Long before Charlton Heston took the reins of a chariot in William Wyler’s Ben-Hur (1959), Ramon Novarro starred as the titular character in director Fred Niblo’s silent movie Ben-Hur: A Tale of the Christ (1925). In that era, film scores were usually played on an organ as live accompaniment. Enter Stewart Copeland, drummer for The Police.
In 2009, Copeland was tasked with scoring Ben-Hur Live, a theatrical adaptation of Lew Wallace’s original book. The show was scaled for an arena and toured in European cities like Munich, Rome, and London (heads up, Asia: it’s headed your way). Afterward, he was commissioned to create a similar experience with an edited version of Niblo’s film, only on a smaller scale. The result is MGMs Ben-Hur Composed by Stewart Copeland, taking place at the Valley Performing Arts Center on Wednesday, March 16, and at Segerstrom Concert Hall in Costa Mesa on March 18 and 19.
“It’s all money shots—it’s a cast of thousands,” Copeland says of the movie. “The spectacle is beyond what you can do today with CGI. They hold the shot. They don’t cut around to make it look sexy. The movie is about two hours and twenty minutes, and the stage production was about 90 minutes. The biggest challenge was figuring out how to make the story work in 90 minutes.”
Not that Copeland simply tacked his score on to a shortened version of Niblo’s movie. “I had to adjust both to each other,” he says. “The movie version is just huge—the Pilate scene is about three times as long than in the stage version—and I’m not going to cut a frame of that. I had to write a lot of new music for that. Similarly, the chariot race is much longer. [For the arena version] we figured out that the laps would take 24 seconds each. We get to the rehearsals and the laps take 18 seconds—oh shit. The guys doing the stunts are not reading the script. They do it when they are in the right position and are not listening to the music cue. As they worked the stunts, I had to carve up the music to the way the show actually ran. I had lots of music to apply that never made it to the arena show.”
Like most of us, Copeland was very familiar with the Heston film, but he finds the earlier movie to be superior. “It was much more powerful than what was later achieved with more technology and color,” he says. “I think the lead guy is much more sympathetic. Heston was a block of wood. Novarro has passion; he is alive. He towers in strength, he cowers in fear. It’s a real performance.”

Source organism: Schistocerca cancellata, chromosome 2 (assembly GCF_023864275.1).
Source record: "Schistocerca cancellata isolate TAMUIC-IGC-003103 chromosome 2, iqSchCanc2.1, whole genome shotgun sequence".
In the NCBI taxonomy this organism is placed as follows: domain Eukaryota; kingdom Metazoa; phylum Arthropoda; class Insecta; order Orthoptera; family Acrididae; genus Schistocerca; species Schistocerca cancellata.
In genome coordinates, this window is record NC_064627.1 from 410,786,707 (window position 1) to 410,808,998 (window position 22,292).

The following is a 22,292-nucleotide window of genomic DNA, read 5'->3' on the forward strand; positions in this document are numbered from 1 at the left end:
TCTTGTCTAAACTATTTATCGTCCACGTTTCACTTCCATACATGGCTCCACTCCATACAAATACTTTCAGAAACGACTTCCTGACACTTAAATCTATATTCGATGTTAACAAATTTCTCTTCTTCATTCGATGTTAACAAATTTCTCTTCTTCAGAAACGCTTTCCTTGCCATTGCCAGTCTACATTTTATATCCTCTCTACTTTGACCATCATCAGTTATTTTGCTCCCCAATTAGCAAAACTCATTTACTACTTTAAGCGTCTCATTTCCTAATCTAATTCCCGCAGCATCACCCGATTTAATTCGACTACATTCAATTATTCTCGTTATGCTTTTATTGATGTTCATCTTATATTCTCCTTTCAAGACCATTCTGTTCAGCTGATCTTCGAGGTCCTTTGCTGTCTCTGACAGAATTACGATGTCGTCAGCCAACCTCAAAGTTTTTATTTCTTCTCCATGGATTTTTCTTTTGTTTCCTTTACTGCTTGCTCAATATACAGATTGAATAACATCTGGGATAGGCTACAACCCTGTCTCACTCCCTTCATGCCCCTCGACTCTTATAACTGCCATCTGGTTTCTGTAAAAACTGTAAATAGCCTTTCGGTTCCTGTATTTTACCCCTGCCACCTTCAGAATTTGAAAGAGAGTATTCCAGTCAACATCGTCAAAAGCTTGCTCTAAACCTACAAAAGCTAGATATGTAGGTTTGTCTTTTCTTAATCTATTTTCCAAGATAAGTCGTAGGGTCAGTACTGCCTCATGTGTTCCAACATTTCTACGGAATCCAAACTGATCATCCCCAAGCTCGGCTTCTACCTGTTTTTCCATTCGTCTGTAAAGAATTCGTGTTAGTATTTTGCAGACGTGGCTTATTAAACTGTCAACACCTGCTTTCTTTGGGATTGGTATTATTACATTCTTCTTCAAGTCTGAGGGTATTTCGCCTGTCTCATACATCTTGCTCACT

Ben-Hur does not mark Copeland’s first foray into scoring films. He was first recruited by Francis Ford Coppola to provide music for Rumblefish and has since worked with the likes of Oliver Stone (Wall Street.) “Collaborating with a living director, as the humble film composer, your mission is to seek out and understand the director’s vision,” he says. “If the director is not in the room, I have to become the director and look at what’s there on the screen. I have to discern, particularly after re-cutting the movie, what the meaning of the scene is, what the emotional arc of the scene is, and what message goes with the scene.”
As a child, Copeland was first influenced by the music of Debussy and Ravel. Later in life he took an interest in rock ‘n’ roll. So would a young Stewart be happier about his future self’s career in film or with The Police? “I think he’d be amazed that both happened,” Copeland says. “As a kid, I distinctly remember daydreaming about having a guitar. Then I wished I had an acoustic and an electric guitar. Later I added a bass guitar. I thought, ‘That’s too much. Let’s stay real here.’ I remember chiding myself for dreaming too much. I now have five electric guitars, multiple acoustic guitars, a tuba, a saxophone, a baritone saxophone, and more. I think that kid would be really happy how things turned out.”